Explain briefly why XL limits the amount of alternating current
Explain why XL increases with higher frequencies and more inductance. How might you use this fact in an application
The inductive reactance or in other words XL is by DEFINITION XL=omega*L where omega is the angular frequency of the current and L is the inductance. To get a short grasp of why XL it is opposing to the current flow through an inductor remember the Faraday law of the induced voltage in an inductor
$V = -L*d I/d t$
which means that every time a current flowing into an inductor changes value there is an opposite voltage on the inductor that forms.
In other words, if you have a variable (let say AC) voltage on the inductor, it causes a variable current through the inductor. This variation of this current will induce a voltage opposite to the initial voltage that caused the initial current flow, hence the current will DECREASE.
From the above relation one can see that this opposing tendency to the current flow is proportional to value of the inductance L and to the speed of the current changing (therefore the higher the frequency the higher the speed of variation and the higher the opposing induced voltage).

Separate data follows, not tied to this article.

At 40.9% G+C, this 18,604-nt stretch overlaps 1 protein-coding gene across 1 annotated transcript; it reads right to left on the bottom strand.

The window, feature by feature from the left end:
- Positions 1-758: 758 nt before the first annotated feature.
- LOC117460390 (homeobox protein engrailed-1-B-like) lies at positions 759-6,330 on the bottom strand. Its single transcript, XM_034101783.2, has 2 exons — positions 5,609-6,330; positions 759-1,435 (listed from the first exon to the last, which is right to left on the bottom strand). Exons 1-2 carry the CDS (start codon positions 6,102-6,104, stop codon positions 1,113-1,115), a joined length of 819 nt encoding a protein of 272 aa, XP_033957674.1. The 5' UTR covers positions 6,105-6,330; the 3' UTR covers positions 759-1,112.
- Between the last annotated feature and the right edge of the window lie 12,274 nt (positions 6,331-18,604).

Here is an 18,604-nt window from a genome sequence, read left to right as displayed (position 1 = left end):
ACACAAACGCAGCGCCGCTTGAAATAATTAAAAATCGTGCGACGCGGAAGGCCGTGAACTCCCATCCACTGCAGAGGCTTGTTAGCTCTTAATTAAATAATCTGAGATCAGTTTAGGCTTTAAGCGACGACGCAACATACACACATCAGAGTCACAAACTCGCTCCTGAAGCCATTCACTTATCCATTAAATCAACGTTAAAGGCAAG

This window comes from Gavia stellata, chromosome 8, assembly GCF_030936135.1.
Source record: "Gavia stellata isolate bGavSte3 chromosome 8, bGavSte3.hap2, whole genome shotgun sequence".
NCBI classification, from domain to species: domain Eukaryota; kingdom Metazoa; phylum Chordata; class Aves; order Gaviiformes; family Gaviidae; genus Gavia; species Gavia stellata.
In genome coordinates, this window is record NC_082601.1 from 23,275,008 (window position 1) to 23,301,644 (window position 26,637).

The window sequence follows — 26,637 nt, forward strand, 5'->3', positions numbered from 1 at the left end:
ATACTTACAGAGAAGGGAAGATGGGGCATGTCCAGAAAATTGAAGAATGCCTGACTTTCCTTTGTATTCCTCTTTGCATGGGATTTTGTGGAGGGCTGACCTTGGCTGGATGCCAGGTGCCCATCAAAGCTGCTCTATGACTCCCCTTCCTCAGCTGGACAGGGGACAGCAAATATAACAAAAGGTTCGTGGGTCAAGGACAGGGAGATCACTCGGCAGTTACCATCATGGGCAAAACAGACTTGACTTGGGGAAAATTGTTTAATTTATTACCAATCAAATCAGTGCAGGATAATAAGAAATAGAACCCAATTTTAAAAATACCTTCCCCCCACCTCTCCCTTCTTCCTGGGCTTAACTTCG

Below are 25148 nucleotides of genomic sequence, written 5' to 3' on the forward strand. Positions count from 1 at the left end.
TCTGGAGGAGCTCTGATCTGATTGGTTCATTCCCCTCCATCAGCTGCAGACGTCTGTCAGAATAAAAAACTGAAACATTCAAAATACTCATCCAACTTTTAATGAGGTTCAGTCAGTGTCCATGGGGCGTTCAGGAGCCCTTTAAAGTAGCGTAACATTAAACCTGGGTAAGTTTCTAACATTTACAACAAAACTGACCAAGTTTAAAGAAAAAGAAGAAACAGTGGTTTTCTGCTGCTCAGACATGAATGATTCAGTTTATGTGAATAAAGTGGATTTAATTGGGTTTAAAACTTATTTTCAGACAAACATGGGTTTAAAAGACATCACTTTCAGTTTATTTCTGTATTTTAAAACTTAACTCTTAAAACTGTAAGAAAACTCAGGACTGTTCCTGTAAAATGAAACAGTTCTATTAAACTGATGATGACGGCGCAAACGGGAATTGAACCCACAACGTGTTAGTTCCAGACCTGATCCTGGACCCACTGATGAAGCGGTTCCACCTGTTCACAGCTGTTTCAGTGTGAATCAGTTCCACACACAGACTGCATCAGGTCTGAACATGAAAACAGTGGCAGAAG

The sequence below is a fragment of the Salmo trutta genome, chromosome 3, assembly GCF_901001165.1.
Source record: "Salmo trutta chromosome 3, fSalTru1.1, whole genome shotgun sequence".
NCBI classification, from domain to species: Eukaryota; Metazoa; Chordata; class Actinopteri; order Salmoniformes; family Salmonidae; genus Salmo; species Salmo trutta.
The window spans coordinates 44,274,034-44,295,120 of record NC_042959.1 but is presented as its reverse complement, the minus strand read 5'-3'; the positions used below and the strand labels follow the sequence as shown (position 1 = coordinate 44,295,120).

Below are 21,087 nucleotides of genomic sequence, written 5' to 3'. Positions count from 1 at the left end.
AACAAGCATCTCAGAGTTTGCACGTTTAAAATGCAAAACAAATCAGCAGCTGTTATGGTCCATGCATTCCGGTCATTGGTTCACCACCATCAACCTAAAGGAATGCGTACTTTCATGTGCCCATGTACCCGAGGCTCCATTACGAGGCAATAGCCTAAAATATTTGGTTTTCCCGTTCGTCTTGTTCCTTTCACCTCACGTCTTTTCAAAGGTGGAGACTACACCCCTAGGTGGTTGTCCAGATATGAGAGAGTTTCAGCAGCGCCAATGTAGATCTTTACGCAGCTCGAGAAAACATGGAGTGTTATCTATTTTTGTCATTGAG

Since a reactance is a measure of the opposition to the current flow from the above observations it NEEDS to be
1. proportional to the inductance L
2. Proportional to the speed of current variation (or equivalent to the frequency, or angular frequency) $\omega=2*\pi*F$
In practice there are numerous applications of this effect. On application will be to cancel the alternating component of a DC+AC signal one places in series inductances having enough XL values to reduce significantly the AC component of the signal. It is used in smoothing of the rectified AC voltages as well as in high or low frequency filters.
The observation that XL increases with frequency is used in tuned circuits (radios and TV) where with only a few windings one can attain the desired XL value since the frequency is high enough.
The same effect is used in High Frequency switching power supplies (see your computer), where instead of using high inductance and a large number of windings for the industrial frequency of 60 HZ, one makes an oscillating circuit on a very high frequency (100 kHZ), then rectifies this voltage with a diode and smooths the voltage with only small coils (low number of windings because the AC component of the rectified voltage has high frequency).